BloodBottles-083115.jpg Blood testing could possibly aid in the detection of a relapse in cancer survivors, according to a new study. In the new study, researchers followed 55 women from England who had been diagnosed with an early stage form of breast cancer, then had been treated through surgery as well as chemotherapy. Researchers monitored ctDNA in the blood tests of the women following surgery.

Aspirinemacroshot-082615.jpg A steady regimen of low-dose aspirin, or baby aspirin, may lower the risk of developing colon cancer, according to a new study. The study, published in the Annals of Internal Medicine, found that men and women who took low-dose (75 to 150 milligrams) aspirin for five years or more saw their risk of colon cancer drop by 27 percent.

Ecigarettes-082514.jpg The use of electronic cigarettes, or e-cigarettes, has been found to be 95 percent less harmful to the health of smokers than tradition cigarettes in a new study. The study, commissioned by Public Health England and conducted by academic experts, states that this is due to the lack of harmful, cancer-causing chemicals in e-cigarettes that are found in their traditional counterparts.

Glassofwhisky-082015.jpg Drinking even small amounts of alcohol could increase the risk of developing cancer, according to a new study from researchers in the U.K. For the study the researchers reviewed data from two larger studies including over 100,000 citizens in America. The study found that those who reported even light drinking were more likely to suffer cancers in the mouth, throat, digestive tract and more.

cupofcoffee-082015.jpg Colon cancer patients who drink regular amounts of coffee may be at a decreased risk of recurrence, according to a new study from researchers at the Gastrointestinal Cancer Center at the Dana-Farber Cancer Institute in Boston. The researchers found that those who had stage three colon cancer and drank four or more cups of coffee a day were 52 percent less like to suffer a recurrence of death.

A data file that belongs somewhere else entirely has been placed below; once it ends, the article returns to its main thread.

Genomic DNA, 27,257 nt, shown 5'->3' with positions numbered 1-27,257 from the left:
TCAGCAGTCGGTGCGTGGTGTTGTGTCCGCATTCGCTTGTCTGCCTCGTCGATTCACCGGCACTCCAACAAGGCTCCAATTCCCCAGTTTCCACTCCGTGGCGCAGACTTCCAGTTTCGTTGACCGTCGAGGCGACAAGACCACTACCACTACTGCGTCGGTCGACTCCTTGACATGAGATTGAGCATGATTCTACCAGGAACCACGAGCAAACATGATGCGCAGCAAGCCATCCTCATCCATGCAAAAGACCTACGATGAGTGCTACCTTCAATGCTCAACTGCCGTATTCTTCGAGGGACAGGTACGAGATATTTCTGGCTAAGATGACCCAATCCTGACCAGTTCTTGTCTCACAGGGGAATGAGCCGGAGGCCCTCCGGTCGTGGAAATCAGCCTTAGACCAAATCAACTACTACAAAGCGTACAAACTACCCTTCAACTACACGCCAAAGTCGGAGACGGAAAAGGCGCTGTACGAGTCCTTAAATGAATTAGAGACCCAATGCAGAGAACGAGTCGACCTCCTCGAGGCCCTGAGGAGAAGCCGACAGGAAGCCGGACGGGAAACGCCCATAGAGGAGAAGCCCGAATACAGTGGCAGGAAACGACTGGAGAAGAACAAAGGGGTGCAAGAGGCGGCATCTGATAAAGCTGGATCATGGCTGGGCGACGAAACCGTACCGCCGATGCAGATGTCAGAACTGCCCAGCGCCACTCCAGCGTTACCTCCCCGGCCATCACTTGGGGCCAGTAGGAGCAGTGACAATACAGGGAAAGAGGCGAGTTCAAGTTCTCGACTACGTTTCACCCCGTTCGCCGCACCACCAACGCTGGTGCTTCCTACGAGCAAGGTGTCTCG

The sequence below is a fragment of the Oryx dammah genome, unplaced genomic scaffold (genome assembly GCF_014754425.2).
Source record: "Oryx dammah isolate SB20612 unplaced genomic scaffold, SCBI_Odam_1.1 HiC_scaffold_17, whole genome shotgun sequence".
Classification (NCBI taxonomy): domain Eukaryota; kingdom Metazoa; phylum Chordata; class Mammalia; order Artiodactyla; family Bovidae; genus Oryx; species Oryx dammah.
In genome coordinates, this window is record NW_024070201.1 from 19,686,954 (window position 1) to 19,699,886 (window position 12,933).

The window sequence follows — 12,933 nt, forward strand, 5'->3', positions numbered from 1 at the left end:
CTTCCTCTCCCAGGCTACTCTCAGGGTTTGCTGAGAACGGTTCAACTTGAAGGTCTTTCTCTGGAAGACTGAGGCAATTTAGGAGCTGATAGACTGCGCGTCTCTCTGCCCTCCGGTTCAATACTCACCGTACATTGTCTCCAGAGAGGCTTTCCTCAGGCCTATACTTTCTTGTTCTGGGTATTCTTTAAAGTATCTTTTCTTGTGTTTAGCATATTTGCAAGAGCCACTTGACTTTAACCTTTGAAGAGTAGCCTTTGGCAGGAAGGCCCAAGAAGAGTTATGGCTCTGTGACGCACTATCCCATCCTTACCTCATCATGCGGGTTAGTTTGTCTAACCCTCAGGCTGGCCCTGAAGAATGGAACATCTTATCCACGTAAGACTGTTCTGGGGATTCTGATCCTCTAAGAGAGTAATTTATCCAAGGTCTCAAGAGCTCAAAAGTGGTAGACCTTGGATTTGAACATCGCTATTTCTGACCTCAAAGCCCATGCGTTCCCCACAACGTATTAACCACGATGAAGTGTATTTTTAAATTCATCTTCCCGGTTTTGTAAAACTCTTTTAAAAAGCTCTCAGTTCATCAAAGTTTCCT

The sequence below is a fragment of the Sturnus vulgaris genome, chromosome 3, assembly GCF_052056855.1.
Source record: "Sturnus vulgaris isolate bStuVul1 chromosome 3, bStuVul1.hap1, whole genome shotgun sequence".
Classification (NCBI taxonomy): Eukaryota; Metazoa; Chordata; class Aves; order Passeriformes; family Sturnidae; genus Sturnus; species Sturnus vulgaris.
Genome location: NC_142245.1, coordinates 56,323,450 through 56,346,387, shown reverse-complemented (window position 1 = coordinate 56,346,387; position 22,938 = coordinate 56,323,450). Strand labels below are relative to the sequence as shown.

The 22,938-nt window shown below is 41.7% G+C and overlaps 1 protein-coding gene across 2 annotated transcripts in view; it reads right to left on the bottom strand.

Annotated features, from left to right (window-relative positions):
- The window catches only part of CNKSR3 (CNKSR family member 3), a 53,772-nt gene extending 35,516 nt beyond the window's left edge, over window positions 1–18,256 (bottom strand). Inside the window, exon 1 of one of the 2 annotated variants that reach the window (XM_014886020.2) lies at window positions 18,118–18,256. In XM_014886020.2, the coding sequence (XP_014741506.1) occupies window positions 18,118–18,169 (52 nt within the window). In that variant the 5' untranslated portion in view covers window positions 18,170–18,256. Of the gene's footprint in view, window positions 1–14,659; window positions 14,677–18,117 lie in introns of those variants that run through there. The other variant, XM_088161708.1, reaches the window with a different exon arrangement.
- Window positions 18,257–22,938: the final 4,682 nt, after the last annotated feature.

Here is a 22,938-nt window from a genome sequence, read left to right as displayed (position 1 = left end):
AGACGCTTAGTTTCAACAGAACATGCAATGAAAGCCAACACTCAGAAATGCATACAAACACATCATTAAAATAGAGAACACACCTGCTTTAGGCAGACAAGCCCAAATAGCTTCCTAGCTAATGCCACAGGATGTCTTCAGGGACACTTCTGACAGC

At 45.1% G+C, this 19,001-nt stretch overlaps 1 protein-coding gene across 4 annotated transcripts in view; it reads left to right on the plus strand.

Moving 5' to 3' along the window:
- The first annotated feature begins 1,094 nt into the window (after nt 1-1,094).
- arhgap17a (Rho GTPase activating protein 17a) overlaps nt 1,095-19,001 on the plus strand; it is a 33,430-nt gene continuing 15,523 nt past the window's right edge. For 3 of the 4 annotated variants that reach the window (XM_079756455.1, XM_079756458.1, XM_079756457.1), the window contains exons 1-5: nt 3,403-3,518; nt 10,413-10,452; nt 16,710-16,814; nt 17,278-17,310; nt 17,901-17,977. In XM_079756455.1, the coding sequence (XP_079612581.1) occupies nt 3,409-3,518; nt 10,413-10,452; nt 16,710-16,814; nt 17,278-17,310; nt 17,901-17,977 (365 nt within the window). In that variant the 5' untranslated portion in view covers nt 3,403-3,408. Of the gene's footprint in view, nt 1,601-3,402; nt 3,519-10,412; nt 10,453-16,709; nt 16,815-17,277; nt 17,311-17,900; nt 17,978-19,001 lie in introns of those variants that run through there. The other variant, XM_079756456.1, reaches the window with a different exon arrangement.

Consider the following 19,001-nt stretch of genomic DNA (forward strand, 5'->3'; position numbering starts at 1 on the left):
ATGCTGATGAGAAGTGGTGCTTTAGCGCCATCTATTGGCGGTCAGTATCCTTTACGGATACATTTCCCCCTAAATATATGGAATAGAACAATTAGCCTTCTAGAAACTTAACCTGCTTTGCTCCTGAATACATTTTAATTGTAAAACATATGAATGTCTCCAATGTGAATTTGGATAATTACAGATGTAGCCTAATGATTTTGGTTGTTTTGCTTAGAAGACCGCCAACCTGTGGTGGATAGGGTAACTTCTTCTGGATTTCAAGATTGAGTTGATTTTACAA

Birth-Control-Pills-080715.jpg A new study suggests that birth control pills can reduce the risk of endometrial cancer. The study, published in The Lancet Oncology, estimates that in the last 50 years, oral contraceptives have prevented approximately 400,000 deaths from endometrial cancer. The paper looked at 36 existing studies over five decades that involved data on 27,276 women diagnosed with endometrial cancer.

A new urine test may help to find undiagnosed cases of pancreatic cancer early, according to a new study from researchers at the Centre for Molecular Oncology at Barts Cancer Institute of Queen Mary University of London. For the study the researchers examined urine from 192 from patients with pancreatic cancer, 92 with chronic pancreatitis and 87 healthy people.

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